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Older Texans Lead State In Concealed Gun Permit Applications

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File photo of a handgun. (credit: GABRIEL BOUYS/AFP/Getty Images)

File photo of a handgun. (credit: GABRIEL BOUYS/AFP/Getty Images)

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FORT WORTH, Texas (AP) — Respect your elders — because in Texas, they’re the most likely to be armed.

Residents in their 50s and 60s seek more concealed handgun licenses than any other age group in Texas, and at a pace that’s nearly double that of the youngest age group who can legally carry a gun in public, according to an analysis of state records by the Fort Worth Star-Telegram.

No age group the past five years in Texas sought more concealed handgun licenses than those 50 or older, the newspaper reported Monday.

Last year, 57-year-olds topped all ages, with more than 3,600 of them seeking a license.

“That group of people is the most aware and alert,” said Charles Johnson, a Houston attorney and board member of the Houston Police Foundation. “They watch the news the most. They follow changes in the law, news on a national and state level — and they see any increase in crime.”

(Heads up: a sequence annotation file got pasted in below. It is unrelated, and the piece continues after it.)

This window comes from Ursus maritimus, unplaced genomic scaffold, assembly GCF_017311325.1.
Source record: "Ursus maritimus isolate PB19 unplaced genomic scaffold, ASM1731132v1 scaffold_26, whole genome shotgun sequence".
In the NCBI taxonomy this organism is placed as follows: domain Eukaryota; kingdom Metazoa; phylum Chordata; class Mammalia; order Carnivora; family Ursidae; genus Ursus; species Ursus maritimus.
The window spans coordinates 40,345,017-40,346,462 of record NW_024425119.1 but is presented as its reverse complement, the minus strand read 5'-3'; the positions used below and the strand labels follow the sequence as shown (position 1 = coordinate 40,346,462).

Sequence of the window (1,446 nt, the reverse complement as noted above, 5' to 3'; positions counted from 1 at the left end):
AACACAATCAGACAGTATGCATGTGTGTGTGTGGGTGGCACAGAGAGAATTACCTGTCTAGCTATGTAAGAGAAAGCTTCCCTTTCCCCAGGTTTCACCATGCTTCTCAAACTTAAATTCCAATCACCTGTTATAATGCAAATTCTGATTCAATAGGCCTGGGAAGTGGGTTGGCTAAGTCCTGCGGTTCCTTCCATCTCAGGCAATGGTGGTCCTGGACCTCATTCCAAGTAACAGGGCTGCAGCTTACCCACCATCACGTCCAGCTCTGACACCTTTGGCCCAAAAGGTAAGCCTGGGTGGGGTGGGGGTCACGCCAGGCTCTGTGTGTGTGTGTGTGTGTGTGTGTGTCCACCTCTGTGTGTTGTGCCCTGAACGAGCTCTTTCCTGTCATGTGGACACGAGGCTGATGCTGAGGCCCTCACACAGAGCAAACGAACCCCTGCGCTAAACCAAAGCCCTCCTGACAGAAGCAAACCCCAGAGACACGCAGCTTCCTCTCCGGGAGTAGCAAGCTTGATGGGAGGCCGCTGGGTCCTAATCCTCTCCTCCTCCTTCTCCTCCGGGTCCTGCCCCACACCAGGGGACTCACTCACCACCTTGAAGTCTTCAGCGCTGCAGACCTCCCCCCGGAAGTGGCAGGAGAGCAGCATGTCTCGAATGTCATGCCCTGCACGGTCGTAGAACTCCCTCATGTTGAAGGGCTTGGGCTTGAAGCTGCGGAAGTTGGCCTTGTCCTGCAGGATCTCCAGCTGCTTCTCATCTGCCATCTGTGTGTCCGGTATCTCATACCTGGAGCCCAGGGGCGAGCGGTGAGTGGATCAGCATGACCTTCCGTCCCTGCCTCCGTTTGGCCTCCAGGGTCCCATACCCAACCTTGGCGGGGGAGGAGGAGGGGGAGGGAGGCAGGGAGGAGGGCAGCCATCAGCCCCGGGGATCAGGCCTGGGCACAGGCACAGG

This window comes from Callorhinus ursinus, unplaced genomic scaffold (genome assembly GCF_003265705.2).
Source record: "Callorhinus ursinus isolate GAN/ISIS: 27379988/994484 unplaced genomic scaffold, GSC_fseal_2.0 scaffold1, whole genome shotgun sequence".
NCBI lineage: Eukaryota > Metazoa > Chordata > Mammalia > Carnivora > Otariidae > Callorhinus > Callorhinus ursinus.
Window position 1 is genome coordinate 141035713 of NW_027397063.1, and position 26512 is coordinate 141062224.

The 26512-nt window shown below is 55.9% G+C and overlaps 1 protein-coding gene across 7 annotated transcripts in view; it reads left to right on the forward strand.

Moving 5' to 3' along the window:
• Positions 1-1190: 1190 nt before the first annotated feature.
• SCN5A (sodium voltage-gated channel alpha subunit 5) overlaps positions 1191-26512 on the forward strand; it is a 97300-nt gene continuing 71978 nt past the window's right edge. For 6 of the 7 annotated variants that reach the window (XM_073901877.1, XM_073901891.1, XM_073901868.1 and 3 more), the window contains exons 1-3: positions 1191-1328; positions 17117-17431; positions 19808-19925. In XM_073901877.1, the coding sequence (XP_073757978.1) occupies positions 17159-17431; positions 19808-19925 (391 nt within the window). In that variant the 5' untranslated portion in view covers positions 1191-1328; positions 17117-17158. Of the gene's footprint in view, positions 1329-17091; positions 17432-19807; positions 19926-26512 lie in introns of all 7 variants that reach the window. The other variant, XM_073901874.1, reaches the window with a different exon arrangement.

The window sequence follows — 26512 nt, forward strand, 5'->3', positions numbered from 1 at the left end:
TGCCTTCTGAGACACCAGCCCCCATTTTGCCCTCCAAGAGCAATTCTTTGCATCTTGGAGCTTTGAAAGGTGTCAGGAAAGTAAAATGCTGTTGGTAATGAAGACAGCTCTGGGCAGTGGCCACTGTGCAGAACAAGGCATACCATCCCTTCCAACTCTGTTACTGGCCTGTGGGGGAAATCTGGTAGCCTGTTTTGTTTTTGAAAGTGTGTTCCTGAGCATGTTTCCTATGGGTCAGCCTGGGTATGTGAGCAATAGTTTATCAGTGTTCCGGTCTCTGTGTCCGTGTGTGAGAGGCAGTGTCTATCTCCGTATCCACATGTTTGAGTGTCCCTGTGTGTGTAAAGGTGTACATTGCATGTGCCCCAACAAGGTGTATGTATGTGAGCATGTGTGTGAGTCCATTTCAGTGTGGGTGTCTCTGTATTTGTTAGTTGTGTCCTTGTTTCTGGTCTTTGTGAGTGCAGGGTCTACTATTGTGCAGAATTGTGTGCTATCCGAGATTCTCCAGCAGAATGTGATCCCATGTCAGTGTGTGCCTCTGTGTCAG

The newspaper compiled the data from the Texas Department of Public Safety. There are more than 580,000 active concealed handgun license holders statewide, and about a quarter of those were issued last year.

The oldest Texans are also looking to arm themselves. State records shows that at least 16 people in their 90s applied for licenses last year, including at least one 95-year-old.

Texas law requires residents to be at least 21 to get a concealed handgun license, which is good for four years initially and then for five years after. A license typically costs $140 and renewals cost $70.

Among 21-year-olds, nearly 2,000 sought a license last year. About 1,600 license-seekers were 23.

By contrast, nearly 3,600 people age 64 sought a license in 2012. The ages of 53, 54 and 55 combined to seek more nearly 10,700 licenses.

Older Texans also may lead the way because of the cost of training and the license, as well as the cost of ammunition, fingerprints and other supplies needed, said Bob Wieland, a concealed handgun license instructor in Plano.

“Older citizens have more life experience and may be more likely to have been a crime victim or know somebody who has,” Wieland told the newspaper. “Younger people tend to think they are indestructible.”

Earlier this year, lawmakers passed several measures geared to give Texas gun owners more freedom. The news laws shrunk the required training time for those seeking concealed handgun licenses and let Texans renew their permits online without taking a renewal class.

(© Copyright 2013 The Associated Press. All Rights Reserved. This material may not be published, broadcast, rewritten or redistributed.)

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